8.2.3 SRE Configuration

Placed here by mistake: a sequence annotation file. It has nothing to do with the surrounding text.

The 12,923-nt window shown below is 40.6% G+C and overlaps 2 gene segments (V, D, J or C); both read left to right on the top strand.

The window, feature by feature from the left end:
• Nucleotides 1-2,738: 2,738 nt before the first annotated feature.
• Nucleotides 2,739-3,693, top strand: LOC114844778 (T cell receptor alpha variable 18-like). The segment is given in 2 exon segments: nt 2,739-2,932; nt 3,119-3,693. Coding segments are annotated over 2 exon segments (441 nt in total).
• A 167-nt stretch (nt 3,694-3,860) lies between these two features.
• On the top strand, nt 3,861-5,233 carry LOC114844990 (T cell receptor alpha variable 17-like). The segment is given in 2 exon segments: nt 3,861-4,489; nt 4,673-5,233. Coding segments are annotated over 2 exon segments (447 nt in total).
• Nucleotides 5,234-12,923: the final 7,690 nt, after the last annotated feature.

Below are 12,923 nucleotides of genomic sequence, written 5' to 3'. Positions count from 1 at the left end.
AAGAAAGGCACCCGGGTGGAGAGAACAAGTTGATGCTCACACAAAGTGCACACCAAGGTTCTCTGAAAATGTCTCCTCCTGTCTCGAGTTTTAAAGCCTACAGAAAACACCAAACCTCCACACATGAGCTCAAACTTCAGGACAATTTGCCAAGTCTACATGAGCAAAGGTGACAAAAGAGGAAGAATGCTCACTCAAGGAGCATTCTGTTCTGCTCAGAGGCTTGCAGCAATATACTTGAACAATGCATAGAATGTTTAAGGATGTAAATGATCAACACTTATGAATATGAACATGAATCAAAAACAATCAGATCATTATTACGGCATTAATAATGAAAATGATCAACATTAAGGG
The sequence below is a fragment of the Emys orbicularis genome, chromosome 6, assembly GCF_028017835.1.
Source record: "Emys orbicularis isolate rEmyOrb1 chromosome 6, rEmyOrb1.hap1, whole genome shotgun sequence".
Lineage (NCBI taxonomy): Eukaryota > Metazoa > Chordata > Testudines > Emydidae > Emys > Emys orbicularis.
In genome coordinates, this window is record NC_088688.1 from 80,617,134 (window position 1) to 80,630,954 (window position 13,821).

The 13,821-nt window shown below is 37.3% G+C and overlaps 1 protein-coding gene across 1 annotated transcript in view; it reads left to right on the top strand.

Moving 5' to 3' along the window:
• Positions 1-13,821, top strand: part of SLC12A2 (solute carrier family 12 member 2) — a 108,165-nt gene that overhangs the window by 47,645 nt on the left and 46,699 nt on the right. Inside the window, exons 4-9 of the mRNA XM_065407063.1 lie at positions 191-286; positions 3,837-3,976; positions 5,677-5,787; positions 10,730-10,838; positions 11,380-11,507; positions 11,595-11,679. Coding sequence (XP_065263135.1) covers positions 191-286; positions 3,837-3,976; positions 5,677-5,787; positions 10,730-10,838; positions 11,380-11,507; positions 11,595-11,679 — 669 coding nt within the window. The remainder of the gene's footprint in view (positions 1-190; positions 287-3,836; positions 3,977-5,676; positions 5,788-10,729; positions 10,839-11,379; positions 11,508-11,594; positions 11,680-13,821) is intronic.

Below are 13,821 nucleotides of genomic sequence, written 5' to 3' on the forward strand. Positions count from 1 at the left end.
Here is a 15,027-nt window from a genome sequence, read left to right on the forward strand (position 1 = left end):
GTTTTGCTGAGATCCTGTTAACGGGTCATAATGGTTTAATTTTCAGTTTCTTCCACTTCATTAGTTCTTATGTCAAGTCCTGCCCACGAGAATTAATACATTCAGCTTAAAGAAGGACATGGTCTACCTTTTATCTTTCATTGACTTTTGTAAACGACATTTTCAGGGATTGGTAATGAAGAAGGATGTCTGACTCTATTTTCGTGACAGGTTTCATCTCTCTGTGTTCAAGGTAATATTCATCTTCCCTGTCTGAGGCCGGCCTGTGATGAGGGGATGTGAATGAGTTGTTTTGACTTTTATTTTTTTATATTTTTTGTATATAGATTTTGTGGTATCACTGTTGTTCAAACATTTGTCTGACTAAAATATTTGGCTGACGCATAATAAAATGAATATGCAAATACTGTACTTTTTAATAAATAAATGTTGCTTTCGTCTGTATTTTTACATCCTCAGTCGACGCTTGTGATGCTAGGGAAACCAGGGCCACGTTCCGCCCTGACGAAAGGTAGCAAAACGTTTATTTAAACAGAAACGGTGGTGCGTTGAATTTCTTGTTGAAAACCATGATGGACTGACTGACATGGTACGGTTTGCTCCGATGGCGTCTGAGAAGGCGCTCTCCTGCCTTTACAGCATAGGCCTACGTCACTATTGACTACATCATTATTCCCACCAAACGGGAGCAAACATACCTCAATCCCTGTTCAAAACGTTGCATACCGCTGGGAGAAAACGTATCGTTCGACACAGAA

The SRE configuration consists of a blunted double cone. The bluntness radius is 508.8 mm while the cone angles are 20° and 25°. Since the antenna is located on the 20° cone, only this part was considered as the SRE geometry in the present VSLASL code. The walls were assumed to be catalytic and at a temperature of 1000 K as in the VSL results reported in the literature14. Shock slip boundary condition was applied to enable comparison with literature. The electron densities at the stagnation and antenna location at an altitude of 80 km are plotted in Fig. 10. The viscous shock layer code is able to predict the electron density levels quite well as compared with the literature14. The maximum electron densities along the axial direction for 80 km and 85 km are shown in Fig.11. A fairly good match is obtained in predicting the maximum electron density level. The kinks in the plot could be due to the change in curvature near the sphere-cone junction. The plasma frequency, obtained from the electron density, at altitudes varying from 70 km to 85 km at the stagnation and antenna locations are plotted in Fig. 12. The communication signal frequency is 2.25 GHz. The present code predicts the onset of blackout to be at about 82 km which matches very well with flight, where the onset of blackout was at 81 km14.